Meet Yui, your virtual driving buddy
Most automakers promise that their future autonomous cars will be intelligent enough to navigate through traffic and get you to your destination quickly and safely, but not many are focused on the personal relationship between man and machine. That’s the subject Toyota’s CES concept, the Concept-i, attempts to tackle.
The Concept-i was designed by Toyota’s CALTY Design Research wing in Newport Beach, Calif. The goal was to develop artificial intelligence for a vehicle so that it would be able to learn its occupants’ habits and anticipate their wants and needs. The Concept-i was designed to be warm, welcoming, and fun. Toyota calls this philosophy “kinetic warmth.”
An advanced AI system builds a relationship with the occupant that Toyota calls “meaningful and human,” able to measure emotion through a host of different technologies. The AI, nicknamed “Yui,” is represented by a graphical blob on a screen in the dash. Toyota says Yui is designed to “communicate across cultures to a global audience,” though in a video all we get to see it do is bounce and change shape. Yui is also manifested in the exterior, able to wink the car’s headlights and appear on the doors to greet passengers as they approach.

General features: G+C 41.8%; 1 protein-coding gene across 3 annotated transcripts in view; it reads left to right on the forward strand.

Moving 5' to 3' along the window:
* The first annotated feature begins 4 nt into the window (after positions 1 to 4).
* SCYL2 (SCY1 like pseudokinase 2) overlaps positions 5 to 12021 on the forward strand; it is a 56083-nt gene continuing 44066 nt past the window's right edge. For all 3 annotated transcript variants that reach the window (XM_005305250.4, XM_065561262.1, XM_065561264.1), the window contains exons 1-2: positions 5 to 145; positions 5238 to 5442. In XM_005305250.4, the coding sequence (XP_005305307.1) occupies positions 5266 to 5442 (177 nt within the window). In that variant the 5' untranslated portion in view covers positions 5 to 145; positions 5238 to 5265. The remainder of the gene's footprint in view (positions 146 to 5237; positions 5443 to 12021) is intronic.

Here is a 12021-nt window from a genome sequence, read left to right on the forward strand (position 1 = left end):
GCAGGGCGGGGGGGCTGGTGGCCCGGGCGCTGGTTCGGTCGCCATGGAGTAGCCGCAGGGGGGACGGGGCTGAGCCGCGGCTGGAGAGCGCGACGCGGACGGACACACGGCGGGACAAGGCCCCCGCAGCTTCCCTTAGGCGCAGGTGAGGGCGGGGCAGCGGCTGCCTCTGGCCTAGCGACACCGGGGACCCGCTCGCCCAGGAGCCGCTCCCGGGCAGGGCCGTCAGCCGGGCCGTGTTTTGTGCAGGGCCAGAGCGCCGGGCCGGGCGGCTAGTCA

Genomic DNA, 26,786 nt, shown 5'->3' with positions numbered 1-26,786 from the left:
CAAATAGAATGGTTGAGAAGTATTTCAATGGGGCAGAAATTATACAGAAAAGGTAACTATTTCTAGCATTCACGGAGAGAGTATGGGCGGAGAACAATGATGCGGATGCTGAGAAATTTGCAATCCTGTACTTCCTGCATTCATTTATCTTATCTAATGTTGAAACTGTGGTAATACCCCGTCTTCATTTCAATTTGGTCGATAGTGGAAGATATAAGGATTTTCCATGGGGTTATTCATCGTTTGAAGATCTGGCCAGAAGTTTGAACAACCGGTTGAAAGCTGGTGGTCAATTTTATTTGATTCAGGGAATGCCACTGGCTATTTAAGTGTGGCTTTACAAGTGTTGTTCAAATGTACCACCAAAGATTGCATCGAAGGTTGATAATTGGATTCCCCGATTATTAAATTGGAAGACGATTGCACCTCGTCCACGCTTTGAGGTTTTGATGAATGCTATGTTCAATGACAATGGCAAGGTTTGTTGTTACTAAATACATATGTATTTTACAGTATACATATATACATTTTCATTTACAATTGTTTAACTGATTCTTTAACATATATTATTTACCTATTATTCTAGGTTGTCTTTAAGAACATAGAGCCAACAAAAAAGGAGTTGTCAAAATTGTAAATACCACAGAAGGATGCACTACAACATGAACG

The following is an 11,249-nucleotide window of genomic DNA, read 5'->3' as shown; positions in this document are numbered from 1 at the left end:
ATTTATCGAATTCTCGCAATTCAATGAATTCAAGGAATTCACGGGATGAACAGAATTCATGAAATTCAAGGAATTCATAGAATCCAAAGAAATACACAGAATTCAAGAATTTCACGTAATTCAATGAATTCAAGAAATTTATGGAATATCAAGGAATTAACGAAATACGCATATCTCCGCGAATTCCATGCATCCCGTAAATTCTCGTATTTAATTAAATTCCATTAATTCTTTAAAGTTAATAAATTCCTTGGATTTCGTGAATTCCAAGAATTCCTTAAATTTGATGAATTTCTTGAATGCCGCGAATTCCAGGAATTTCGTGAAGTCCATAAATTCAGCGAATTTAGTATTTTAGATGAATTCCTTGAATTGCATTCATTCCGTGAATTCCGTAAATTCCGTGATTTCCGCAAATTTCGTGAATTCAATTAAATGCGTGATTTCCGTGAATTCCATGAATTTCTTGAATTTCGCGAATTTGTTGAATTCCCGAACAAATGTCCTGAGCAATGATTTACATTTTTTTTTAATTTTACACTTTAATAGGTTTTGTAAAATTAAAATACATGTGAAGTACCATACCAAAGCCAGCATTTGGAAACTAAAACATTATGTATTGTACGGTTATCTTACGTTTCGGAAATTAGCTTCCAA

The concept is designed with automation in mind, but can also be operated manually. A light display at the front of the car communicates whether the car is in manual or automated mode, while a display at the rear indicates when the vehicle is turning. When in manual mode, the AI continuously monitors driver attention and relays messages through visual and haptic stimuli.
Some of the ideas presented by Concept-i are interesting. Once autonomous vehicles can reliably get us from point A to point B, the next step will be making them personable, fun, and desirable. Having a virtual driving companion like Yui might appeal to the generation raised by Siri, Cortana, and Alexa.